July 2019 Connecticut Economic Digest

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A Look at the Age Composition of CT's Industries

By Matthew Krzyzek, Economist, Connecticut Department of Labor

The May 2019 Connecticut Economic Digest outlined top-line trends in Connecticut population, labor force participation, and employment to population ratios.1 As noted, overall labor force participation and employment to population ratios are up since the lows of 8 to 10 years ago. During this period, the median age in Connecticut increased to 40.9 by 2017, the 6th highest in the country. As the age composition of the overall Connecticut population changes, so does the labor force. All industries are affected by population changes but some are facing particular challenges as a larger proportion of the workforce is nearing retirement age.

Age Cohort Shifts, 1998-2018

The Quarterly Workforce Indicators (QWI) dataset allows for detailed analysis of industry employment by various demographic characteristics and employment measures.2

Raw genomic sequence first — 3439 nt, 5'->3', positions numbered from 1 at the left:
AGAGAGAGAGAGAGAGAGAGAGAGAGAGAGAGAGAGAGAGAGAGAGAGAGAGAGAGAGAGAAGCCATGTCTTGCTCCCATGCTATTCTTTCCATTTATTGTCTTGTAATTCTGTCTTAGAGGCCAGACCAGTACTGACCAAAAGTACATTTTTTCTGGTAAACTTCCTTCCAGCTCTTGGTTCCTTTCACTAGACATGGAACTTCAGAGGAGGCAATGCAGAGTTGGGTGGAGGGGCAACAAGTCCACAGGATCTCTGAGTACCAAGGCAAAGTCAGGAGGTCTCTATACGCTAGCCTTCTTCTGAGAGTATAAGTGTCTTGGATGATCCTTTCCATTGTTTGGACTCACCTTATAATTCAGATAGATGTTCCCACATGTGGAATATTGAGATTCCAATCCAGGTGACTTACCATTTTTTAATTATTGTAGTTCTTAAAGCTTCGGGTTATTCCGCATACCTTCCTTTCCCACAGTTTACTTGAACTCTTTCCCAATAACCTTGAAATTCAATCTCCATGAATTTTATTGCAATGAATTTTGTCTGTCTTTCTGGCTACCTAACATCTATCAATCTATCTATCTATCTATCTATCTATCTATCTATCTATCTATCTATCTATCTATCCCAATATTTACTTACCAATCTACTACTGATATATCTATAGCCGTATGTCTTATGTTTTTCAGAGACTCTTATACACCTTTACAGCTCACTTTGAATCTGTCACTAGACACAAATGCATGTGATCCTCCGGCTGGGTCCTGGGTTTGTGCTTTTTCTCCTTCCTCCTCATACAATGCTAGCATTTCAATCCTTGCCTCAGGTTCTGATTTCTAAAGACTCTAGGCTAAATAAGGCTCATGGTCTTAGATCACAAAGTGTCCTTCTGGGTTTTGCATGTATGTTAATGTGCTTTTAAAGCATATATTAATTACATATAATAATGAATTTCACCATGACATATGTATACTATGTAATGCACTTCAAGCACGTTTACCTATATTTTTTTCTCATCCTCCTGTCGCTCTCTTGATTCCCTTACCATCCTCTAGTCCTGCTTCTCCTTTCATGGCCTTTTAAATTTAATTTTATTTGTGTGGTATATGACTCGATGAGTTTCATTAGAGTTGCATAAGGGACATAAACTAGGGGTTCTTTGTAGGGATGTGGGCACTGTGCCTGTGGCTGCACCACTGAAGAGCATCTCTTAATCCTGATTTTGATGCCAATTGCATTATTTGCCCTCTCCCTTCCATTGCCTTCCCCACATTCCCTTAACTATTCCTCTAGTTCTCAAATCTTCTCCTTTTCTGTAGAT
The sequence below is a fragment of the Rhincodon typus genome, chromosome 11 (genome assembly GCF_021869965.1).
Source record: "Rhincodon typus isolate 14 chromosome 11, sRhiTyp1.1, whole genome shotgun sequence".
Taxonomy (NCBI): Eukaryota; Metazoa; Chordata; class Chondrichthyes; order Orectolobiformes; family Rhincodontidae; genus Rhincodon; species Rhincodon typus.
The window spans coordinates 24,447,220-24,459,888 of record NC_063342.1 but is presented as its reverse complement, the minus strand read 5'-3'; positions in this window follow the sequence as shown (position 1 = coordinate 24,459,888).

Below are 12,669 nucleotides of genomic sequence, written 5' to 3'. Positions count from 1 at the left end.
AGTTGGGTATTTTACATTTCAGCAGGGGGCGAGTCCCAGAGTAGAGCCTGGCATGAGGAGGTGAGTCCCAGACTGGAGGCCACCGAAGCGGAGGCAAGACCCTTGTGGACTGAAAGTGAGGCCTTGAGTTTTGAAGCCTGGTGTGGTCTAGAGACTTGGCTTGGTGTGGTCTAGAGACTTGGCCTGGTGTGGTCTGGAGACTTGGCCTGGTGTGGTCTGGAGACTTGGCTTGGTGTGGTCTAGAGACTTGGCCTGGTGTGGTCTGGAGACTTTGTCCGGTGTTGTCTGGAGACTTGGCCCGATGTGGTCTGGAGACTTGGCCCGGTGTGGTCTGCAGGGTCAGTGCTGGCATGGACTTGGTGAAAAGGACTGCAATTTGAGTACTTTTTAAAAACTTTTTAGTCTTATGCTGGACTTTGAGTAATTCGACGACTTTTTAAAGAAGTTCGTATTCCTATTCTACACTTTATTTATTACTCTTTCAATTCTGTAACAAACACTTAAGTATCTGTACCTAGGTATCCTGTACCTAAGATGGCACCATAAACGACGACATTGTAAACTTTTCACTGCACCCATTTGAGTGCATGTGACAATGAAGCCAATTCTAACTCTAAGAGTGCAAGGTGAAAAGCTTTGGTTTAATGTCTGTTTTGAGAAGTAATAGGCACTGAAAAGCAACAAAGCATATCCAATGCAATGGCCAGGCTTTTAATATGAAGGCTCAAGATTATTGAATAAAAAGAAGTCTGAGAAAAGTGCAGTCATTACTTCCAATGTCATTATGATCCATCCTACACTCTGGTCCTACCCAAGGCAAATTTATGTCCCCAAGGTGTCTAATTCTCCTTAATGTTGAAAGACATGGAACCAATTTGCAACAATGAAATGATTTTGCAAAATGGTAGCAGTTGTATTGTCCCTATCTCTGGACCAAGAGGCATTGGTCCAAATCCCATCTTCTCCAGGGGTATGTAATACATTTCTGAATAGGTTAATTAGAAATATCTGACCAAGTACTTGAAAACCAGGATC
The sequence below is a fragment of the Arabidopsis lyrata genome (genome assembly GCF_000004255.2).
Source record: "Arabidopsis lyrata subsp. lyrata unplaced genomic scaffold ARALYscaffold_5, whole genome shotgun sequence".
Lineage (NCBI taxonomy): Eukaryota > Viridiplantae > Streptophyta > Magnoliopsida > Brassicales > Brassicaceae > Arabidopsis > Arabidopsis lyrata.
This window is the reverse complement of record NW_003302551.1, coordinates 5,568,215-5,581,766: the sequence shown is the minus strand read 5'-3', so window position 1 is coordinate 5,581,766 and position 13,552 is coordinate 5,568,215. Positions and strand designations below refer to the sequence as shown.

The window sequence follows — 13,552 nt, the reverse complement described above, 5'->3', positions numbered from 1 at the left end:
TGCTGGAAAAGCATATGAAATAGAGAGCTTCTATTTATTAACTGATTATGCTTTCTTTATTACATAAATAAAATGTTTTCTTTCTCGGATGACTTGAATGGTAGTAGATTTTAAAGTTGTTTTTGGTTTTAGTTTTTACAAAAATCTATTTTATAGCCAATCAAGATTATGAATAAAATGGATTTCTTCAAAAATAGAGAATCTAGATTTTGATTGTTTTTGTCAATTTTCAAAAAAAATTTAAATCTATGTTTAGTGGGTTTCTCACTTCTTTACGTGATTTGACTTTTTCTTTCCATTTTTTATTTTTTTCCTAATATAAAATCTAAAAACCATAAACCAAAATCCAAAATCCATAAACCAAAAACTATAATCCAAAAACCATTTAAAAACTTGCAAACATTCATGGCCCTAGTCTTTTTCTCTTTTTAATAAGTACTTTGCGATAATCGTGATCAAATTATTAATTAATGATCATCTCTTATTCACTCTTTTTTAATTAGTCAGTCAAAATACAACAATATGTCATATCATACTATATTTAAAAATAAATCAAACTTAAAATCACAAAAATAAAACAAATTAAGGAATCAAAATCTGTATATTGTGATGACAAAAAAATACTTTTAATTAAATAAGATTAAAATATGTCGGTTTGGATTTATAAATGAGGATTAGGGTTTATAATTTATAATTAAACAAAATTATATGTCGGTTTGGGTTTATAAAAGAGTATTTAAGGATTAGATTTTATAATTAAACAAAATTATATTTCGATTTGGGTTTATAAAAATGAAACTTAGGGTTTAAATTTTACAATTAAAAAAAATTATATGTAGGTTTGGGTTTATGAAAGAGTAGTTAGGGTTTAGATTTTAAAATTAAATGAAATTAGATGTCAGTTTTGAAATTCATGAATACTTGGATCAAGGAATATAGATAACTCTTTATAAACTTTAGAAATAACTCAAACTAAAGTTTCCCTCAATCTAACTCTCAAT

Total employment peaked in 2008. At that time, 13% of the Connecticut labor force was under age 25, 67% were between 25 and 54 (also known as prime age), and 20% were over age 54. By the year ending 2018Q3, the share below 25 fell to 11.5%, the prime age share dipped a bit to 62%, and the share over 54 rose to 26.5%. To put it another way, for the year ending 2018Q3 (the latest available from the QWI) overall employment is at 99% of the 2008 peak and by cohort, the under 25 and prime age groups are, respectively, down 12% and 8% while the over 54 cohort is up 30%.

The demographic shifts over the past ten years continue trends that began even earlier. In the year ending 1998Q3, the share of Connecticut employment for those three age cohorts was 13%, 74%, and 14%, respectively. This means the portion of the workforce in prime age is down 12 percentage points over 20 years while the portion over 54 has almost doubled.